Films that stridently attempt to convey a political message aren't automatically bad, but they do come out of the starting gate carrying a lot of baggage. No Turning Back, a low-budget thriller, admirably attempts to be as much a commentary on race relations and class differences as much as it tries to be a story about a struggle for dignity embedded in a chase film. But eventually it has too many preposterous plot turns and weak performances to match its ambition. It bolts out of the blocks tugging a crate full of bricks, two wrecking balls, and a cruise-ship anchor.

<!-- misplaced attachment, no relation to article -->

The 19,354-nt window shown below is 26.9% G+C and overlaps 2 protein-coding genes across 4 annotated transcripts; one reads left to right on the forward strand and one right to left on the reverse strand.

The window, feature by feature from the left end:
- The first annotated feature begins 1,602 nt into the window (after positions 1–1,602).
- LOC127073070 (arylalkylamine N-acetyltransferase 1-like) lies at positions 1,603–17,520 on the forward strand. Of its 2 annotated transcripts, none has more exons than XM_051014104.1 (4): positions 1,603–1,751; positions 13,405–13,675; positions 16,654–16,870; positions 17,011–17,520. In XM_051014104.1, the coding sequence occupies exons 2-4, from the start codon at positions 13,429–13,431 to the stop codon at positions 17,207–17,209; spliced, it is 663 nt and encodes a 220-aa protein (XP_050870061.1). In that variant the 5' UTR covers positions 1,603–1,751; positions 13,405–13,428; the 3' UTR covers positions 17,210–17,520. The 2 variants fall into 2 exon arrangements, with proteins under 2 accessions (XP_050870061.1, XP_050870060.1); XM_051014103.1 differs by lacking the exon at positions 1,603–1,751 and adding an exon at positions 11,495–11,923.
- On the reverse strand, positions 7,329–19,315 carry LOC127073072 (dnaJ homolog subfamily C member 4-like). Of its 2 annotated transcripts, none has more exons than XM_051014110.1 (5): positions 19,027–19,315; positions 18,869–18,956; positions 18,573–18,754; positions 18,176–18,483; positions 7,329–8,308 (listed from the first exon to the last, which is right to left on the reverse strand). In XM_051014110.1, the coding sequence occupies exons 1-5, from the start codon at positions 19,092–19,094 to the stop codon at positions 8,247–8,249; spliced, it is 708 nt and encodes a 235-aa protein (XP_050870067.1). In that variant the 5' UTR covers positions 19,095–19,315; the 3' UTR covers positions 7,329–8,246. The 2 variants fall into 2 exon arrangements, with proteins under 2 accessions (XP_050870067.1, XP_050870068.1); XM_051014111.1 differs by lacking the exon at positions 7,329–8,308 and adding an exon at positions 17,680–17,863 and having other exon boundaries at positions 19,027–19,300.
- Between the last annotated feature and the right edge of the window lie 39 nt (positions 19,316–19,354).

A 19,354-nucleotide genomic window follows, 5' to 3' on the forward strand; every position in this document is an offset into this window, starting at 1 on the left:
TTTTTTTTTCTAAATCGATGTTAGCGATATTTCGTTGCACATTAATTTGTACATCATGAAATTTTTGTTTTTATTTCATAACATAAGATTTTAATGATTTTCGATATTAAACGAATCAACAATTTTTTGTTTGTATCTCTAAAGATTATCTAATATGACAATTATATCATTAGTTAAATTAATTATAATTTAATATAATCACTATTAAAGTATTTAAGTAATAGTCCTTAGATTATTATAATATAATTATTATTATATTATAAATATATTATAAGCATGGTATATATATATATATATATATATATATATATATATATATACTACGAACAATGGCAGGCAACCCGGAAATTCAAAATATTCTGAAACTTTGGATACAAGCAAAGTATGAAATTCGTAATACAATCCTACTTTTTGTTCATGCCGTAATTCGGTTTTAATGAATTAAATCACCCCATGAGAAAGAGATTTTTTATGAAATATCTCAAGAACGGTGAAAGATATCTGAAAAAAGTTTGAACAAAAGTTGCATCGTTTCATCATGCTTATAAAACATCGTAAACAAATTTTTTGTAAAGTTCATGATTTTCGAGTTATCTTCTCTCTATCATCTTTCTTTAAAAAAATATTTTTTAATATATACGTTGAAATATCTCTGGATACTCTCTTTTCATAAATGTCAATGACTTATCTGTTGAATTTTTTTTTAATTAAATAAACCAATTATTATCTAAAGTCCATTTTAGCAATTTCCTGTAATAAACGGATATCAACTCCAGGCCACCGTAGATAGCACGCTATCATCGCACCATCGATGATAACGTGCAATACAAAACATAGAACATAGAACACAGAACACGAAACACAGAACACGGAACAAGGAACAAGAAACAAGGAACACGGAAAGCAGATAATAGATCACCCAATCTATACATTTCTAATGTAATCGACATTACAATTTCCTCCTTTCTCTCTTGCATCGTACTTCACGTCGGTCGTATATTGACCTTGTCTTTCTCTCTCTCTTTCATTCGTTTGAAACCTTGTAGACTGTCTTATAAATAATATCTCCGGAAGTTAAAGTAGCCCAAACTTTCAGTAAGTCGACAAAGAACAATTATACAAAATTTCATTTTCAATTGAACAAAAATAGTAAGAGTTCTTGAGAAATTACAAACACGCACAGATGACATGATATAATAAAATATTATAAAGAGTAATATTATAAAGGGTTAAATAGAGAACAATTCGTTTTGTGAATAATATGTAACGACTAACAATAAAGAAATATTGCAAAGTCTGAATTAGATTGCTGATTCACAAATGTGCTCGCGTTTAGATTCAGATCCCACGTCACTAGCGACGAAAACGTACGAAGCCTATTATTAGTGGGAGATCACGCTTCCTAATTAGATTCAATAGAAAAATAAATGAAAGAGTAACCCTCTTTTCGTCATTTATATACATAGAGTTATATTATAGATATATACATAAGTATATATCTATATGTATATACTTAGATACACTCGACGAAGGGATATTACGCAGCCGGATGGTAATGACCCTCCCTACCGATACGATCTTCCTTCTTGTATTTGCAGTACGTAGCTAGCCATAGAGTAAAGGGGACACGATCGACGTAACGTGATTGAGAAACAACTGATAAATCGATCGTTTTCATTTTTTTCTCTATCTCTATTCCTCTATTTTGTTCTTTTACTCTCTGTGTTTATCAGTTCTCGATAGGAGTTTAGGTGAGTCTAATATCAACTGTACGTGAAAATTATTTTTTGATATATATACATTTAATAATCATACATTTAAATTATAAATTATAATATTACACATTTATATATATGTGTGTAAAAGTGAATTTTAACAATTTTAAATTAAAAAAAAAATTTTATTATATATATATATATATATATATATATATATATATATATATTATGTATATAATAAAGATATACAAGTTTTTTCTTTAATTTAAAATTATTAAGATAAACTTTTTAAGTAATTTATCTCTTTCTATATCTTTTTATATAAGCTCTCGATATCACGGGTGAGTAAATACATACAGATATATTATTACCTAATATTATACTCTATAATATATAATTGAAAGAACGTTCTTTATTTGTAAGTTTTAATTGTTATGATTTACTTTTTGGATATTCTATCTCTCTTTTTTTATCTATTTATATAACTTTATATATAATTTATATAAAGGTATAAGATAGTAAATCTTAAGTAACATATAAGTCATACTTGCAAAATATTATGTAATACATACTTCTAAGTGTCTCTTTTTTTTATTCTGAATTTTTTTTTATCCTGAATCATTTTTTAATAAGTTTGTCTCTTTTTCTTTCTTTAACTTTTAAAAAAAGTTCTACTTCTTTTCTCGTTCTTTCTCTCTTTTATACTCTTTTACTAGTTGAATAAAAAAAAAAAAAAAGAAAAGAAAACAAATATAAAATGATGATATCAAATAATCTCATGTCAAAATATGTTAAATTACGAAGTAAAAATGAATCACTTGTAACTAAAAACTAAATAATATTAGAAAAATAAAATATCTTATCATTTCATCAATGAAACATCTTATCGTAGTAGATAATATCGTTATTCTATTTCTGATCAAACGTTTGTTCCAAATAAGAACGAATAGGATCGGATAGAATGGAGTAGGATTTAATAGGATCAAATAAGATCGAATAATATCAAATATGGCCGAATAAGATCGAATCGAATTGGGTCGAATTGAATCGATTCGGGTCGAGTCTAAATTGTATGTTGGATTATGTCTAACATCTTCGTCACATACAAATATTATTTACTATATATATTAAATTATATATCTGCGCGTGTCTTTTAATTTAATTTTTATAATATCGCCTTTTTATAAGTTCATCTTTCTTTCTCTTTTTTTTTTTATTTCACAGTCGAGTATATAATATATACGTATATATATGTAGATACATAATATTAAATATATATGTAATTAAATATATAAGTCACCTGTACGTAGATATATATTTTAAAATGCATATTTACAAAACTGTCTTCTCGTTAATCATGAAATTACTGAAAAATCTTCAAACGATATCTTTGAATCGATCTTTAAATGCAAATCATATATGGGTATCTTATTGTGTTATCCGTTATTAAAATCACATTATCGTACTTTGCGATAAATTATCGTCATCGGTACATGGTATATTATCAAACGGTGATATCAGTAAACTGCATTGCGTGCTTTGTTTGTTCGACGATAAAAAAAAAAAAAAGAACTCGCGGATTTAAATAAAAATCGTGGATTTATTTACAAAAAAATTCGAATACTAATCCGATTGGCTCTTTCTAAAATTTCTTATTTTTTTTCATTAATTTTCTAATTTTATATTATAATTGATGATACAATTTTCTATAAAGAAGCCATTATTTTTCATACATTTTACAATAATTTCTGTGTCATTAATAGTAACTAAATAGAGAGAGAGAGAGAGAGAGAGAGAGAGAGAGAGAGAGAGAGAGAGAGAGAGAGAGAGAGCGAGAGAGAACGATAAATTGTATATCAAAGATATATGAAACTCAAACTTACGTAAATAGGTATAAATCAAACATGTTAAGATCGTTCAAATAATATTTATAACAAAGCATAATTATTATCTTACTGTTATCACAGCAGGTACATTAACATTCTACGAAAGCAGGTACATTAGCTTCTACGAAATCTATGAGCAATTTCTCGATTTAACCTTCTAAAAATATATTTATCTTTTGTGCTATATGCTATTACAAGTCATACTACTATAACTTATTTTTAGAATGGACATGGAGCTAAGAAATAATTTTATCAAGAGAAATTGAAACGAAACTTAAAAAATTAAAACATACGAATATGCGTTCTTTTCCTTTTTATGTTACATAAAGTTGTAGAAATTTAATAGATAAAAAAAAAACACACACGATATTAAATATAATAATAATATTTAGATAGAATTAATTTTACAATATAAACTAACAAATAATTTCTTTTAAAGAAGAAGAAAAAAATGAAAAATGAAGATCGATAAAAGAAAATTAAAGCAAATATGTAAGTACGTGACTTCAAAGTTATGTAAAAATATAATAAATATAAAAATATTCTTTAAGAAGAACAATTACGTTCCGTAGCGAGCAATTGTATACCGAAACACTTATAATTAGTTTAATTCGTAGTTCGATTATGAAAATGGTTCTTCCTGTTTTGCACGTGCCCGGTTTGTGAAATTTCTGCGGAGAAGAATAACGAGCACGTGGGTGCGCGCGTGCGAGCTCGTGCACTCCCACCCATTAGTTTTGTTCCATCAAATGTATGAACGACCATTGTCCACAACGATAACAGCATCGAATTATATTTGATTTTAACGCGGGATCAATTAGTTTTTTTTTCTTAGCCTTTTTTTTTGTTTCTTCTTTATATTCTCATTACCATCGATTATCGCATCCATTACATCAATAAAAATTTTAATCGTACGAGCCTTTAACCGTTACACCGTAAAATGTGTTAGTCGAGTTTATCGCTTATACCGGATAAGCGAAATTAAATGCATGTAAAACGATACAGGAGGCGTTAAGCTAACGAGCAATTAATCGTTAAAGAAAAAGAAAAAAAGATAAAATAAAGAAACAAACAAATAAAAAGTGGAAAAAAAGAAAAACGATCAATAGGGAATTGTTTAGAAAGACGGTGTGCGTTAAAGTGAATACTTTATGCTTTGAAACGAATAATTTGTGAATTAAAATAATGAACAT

The story centers on Pablo (Jesus Nebot), a Honduran refugee attempting to care for his six-year-old daughter Cristina (Chelsea Rendon) in Southern California by himself (mom was killed in the turmoil of Hurricane Mitch). After accidentally hitting and killing a young girl with his truck (pointedly, the girl comes from a white bread suburb with well-manicured lawn), both find themselves on the run. Respecting Pablo's character is immediately difficult, which gets more problematic as more characters enter the mix. Soid (Lindsay Price), a precocious young documentary filmmaker, spies the accident with her video camera and promises Pablo and Cristina safe harbor if he'll allow her to record their experience. Soid is the smuggest interviewer ever, judgmental and ignorant in her questioning, which is a mainly a script device: It allows Pablo to offer hey-wait-a-minute platitudes about prejudice and class struggle.

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